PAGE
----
Lisa Logan
University of Central Florida

Early American Women’s Words

Course Description

In 1630, the newly married Anne Bradstreet sailed with her husband aboard the Arbella and became one of the first settlers of the Massachusetts Bay Colony. Bradstreet, who grew up in the Earl of Lincoln’s household, wrote of her experience in the wilderness, "I found here a new world and new manners, at which my heart rose." In 1650, never wavering from her duties as governor’s wife, mother of eight children, and devout Christian, Bradstreet became the first published poet in New England. Despite her prominence and reputation as a Puritan "goodwife," Bradstreet’s book, The Tenth Muse, Lately Sprung Up in America was prefaced by 12 pages of testimonials by men, who spoke to her intellectual and moral credibility.

The example of Anne Bradstreet suggests the complex position of early American women writers: while our first poet was a woman, women were necessarily wives and mothers first, readers and writers second; moreover, women wrote in a culture that was ambivalent toward and suspicious of their public speech. In 1645, Governor John Winthrop pointed out that women’s writing could lead to madness:

[Mrs. Hopkins], (a godly young woman and of special parts,)

. . .was fallen into a sad infirmity, the loss of her understanding and reason, which had been growing upon her diverse years,by occasion of her giving herself wholly to reading and writing, and had written many books. But women continued to write—poems, letters, epitaphs, sampler verses, journals, diaries, household manuals, and, as time went on, travelogues, captivity and slave narratives, and even novels.

This course explores the questions, What did early American women write about? What traditions of writing did women—who were denied legal, political, and economic rights, and whose identities and destinies rested in their bodies’ reproductive capacities—put in place? What pretexts did they use to enter literary discourse, and how and why were they successful? How did they negotiate the boundaries between authorship and public spectacle? To what extent did women from diverse socioeconomic and ethnic backgrounds negotiate these boundaries similarly or differently? To what degree does the diversity of women writers complicate claims of a unified women’s tradition?

To answer these questions, we will explore women’s writings between 1630 (the founding of the Massachusetts Bay Colony) and the mid-19th century, a period when women writers, many now long forgotten, enjoyed enormous popularity and success. We’ll examine a wide variety of literary genres in their historical contexts as we study the relationship between women’s place and works in early America.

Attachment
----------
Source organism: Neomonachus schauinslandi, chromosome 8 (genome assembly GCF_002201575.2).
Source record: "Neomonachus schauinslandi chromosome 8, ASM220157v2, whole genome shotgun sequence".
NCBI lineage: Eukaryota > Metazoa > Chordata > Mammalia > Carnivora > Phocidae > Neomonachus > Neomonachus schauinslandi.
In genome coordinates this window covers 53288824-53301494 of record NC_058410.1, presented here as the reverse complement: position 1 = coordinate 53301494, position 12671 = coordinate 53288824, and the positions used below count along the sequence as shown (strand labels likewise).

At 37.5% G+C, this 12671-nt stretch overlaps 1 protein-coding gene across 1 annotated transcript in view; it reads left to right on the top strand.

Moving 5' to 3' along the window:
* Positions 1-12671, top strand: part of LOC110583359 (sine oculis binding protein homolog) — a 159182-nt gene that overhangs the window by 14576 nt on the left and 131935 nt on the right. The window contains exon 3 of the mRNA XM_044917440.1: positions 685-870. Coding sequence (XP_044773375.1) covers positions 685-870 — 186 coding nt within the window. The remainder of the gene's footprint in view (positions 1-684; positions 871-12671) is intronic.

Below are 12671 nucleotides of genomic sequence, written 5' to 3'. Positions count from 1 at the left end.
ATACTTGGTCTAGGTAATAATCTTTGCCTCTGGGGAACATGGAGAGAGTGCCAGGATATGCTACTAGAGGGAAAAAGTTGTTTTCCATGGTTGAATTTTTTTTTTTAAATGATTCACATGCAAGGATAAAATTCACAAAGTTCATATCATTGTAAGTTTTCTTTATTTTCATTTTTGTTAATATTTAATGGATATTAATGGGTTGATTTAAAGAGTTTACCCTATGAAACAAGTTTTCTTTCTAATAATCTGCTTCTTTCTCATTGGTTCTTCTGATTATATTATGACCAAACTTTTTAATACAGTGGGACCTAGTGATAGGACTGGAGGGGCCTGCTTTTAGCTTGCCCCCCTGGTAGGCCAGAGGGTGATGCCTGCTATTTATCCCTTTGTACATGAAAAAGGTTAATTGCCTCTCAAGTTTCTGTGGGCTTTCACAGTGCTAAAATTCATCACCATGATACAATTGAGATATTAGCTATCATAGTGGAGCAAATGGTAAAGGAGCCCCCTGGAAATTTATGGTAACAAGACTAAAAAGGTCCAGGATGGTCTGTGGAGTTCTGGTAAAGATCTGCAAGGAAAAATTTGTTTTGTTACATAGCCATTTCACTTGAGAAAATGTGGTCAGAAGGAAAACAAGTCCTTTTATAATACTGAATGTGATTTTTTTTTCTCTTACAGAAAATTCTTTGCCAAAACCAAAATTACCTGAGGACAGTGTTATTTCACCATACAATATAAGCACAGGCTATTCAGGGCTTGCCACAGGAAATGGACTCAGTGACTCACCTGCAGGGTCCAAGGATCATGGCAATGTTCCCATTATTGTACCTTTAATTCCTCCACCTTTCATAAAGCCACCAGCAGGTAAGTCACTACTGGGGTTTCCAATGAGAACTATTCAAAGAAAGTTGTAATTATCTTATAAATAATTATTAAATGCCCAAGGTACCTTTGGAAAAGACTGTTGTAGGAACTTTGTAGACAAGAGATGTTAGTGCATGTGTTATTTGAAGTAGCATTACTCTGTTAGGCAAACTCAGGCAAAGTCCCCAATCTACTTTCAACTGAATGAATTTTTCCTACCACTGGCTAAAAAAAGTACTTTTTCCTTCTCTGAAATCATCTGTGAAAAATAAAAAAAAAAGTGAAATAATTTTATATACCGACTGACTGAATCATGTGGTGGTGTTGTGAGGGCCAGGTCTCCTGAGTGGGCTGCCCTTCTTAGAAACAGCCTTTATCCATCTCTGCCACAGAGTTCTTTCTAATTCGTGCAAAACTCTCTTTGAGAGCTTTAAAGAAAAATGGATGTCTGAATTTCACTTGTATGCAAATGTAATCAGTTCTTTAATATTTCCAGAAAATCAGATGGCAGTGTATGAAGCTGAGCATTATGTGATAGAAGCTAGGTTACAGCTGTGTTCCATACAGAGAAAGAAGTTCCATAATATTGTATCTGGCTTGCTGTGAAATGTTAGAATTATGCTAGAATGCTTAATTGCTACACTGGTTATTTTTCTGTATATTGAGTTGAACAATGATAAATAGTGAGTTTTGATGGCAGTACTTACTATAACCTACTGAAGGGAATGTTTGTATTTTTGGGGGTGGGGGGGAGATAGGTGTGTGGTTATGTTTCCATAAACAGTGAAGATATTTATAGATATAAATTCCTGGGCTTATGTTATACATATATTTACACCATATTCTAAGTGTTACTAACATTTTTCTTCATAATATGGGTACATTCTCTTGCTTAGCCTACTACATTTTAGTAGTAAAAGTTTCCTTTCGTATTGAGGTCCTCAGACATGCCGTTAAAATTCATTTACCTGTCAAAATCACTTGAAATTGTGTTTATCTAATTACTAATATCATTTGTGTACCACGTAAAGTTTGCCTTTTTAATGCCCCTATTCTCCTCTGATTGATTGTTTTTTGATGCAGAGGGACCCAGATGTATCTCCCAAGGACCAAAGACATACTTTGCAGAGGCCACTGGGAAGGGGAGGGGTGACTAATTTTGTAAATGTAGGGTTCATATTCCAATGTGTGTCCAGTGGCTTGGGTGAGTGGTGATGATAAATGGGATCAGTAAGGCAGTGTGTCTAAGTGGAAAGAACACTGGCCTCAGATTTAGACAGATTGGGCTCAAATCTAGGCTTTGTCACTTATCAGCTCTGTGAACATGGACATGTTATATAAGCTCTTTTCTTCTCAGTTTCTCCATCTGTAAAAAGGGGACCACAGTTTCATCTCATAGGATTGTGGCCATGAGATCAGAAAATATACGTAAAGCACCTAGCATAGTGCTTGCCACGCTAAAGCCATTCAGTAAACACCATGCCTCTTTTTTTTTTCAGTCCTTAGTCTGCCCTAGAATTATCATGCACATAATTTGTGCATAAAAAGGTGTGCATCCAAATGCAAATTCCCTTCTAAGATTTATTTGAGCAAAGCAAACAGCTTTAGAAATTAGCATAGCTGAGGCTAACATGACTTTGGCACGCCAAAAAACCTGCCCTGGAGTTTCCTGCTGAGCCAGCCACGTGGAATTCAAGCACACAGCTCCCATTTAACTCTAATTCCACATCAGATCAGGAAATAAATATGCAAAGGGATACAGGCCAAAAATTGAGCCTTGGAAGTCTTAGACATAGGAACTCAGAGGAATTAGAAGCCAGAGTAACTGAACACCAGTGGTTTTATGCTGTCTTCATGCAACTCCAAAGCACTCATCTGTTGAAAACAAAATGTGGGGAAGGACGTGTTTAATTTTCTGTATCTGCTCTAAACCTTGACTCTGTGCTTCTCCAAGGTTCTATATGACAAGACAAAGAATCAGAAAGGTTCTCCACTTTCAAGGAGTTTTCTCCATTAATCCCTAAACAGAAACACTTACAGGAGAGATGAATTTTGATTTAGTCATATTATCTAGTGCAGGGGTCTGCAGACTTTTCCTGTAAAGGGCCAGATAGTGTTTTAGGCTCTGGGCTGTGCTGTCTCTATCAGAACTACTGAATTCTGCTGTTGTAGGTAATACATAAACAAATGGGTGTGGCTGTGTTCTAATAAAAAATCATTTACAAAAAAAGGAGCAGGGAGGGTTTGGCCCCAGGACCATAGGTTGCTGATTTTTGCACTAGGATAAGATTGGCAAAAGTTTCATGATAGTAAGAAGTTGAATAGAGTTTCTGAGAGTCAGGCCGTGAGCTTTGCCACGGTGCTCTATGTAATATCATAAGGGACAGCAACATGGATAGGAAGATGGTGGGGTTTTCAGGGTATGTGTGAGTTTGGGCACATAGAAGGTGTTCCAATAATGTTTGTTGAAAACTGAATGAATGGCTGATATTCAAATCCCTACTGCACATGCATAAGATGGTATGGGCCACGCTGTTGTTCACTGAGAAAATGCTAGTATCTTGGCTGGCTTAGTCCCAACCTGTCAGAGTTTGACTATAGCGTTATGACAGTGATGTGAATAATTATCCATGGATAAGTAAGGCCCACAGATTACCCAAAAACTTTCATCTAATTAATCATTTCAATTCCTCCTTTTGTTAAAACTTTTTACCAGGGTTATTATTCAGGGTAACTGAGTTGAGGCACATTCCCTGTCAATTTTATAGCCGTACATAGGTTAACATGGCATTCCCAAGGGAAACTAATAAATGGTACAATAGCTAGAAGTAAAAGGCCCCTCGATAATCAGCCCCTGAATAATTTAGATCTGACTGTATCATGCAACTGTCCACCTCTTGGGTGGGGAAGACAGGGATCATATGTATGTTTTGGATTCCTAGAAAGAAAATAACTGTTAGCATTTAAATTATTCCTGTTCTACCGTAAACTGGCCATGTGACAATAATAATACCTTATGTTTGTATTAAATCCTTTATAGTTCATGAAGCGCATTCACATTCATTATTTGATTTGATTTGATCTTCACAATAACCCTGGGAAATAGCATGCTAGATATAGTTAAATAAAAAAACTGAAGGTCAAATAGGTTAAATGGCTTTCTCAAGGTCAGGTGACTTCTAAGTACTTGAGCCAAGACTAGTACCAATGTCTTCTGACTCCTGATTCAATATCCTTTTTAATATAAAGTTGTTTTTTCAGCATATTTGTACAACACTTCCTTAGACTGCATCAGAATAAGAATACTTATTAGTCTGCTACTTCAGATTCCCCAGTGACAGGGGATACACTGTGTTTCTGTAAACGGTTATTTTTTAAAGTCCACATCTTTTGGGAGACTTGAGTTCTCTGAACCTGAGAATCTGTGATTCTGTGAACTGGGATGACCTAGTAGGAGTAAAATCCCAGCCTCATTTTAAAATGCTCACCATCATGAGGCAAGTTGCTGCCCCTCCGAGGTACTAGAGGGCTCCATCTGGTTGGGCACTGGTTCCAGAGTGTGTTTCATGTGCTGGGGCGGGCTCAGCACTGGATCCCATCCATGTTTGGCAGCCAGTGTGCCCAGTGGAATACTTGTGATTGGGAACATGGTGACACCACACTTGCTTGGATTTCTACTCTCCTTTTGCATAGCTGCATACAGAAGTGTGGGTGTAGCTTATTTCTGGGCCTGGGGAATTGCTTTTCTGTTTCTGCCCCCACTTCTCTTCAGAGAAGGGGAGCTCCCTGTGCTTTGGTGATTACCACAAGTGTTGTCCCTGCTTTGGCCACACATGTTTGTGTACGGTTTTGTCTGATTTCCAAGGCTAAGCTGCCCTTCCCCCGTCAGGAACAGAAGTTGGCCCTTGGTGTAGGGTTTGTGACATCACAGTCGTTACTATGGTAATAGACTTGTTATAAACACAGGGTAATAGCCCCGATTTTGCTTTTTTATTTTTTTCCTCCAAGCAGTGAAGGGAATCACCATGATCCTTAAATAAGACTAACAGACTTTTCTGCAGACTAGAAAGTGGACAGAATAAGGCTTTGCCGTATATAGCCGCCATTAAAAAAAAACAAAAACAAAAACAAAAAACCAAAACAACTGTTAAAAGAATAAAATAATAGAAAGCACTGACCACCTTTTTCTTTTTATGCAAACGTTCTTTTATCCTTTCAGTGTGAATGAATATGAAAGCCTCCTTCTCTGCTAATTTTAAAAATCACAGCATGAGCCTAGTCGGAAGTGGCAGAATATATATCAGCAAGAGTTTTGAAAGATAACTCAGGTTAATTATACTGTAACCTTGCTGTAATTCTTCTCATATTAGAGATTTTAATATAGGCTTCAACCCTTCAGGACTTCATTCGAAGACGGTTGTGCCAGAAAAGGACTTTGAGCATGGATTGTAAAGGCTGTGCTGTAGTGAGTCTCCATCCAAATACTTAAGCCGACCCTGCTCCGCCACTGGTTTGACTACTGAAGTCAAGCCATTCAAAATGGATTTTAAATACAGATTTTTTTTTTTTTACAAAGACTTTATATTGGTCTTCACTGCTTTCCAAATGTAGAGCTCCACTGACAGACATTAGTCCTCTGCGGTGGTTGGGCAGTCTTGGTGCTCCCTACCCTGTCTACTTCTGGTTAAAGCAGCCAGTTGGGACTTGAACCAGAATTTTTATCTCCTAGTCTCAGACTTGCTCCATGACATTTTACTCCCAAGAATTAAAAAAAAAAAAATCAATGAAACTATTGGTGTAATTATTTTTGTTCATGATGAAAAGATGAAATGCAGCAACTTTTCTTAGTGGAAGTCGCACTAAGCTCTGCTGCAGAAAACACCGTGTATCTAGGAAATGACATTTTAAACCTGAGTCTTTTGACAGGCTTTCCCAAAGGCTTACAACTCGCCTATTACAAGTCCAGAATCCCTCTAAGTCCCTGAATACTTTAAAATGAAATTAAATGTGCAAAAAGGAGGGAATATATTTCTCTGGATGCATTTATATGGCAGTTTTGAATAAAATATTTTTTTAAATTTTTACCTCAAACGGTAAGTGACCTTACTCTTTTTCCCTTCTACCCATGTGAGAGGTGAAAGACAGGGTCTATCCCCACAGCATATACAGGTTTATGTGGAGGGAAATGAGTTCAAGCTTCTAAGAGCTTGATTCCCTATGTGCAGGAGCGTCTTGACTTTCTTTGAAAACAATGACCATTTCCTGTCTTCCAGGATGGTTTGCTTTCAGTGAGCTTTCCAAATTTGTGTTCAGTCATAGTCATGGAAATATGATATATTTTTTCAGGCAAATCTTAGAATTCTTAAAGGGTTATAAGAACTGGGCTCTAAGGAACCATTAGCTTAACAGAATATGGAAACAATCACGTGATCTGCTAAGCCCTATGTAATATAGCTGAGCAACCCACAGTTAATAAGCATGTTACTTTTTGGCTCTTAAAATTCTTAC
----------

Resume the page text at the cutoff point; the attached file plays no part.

Required Texts

William Andrews, ed. Journeys in New Worlds (Michigan)
Fanny Fern (Sara Payson Willis), Ruth Hall (Rutgers)
Hannah Webster Foster, The Coquette (Oxford)
Harriet Jacobs, Incidents in the Life of a Slave Girl
Catharine Maria Sedgwick, Hope Leslie (Rutgers)
E.D.E.N. Southworth, The Hidden Hand (Rutgers)
Harriet E. Wilson, Our Nig (Vintage)
*Additional critical and primary readings on reserve


Two 5-7 pp. essays

Presentation on the reception, work, and milieu of a single author

Two responses to critical texts

Class participation

Reading quizzes

Tentative Schedule of Events

Week 1 "she was faithful in her place": Women in 17th-Century New England: Anne Bradstreet, Mary Rowlandson

Week 2 A Wider Net: 17th and 18th-Century Captivity Narratives: Elizabeth Hanson, Hannah Dustan, Mary Lewis Kinnan

Week 3 Enlightenment Voices: Judith Sargent Murray, Abigail Adams, Phillis Wheatley

Week 4 Women on the Road: Sarah Kemble Knight, The Journal of Madam Knight and The Travel Diary of Elizabeth House Trist

Week 5 Spiritual Identity:Some Account of the Fore Part of the life of Elizabeth Ashbridge

Week 6 The Seduction of the American Fair: Hannah Webster Foster, The Coquette

Week 7 Revising Puritans and Native Americans: Catharine Maria Sedgwick, Hope Leslie

Week 8 Domesticity and its Discontents: Fanny Fern, Ruth Hall

Week 9 Ain’t I a Woman? Slavery, Racism, and Domesticity: Harriet Jacobs, Incidents in the Life of a Slave Girl

Week 10 Harriet E. Wilson, Our Nig

Week 11 Philosophy: Margaret Fuller, from Woman in the 19th Century

Week 12 Captivity and Domesticity—or, Captivity Capsized Harriet Prescott Spofford, "Circumstance" and "The Amber Gods"

Week 13 E.D.E.N. Southworth, The Hidden Hand

Week 14 Laughter as Resistance: Rose Terry Cooke, "Miss Lucinda" Caroline Kirkland, from A New Home—Who’ll Follow?

Week 15 Where Have We Been? Where are We Going?  Students’ and teacher’ selections from women writers today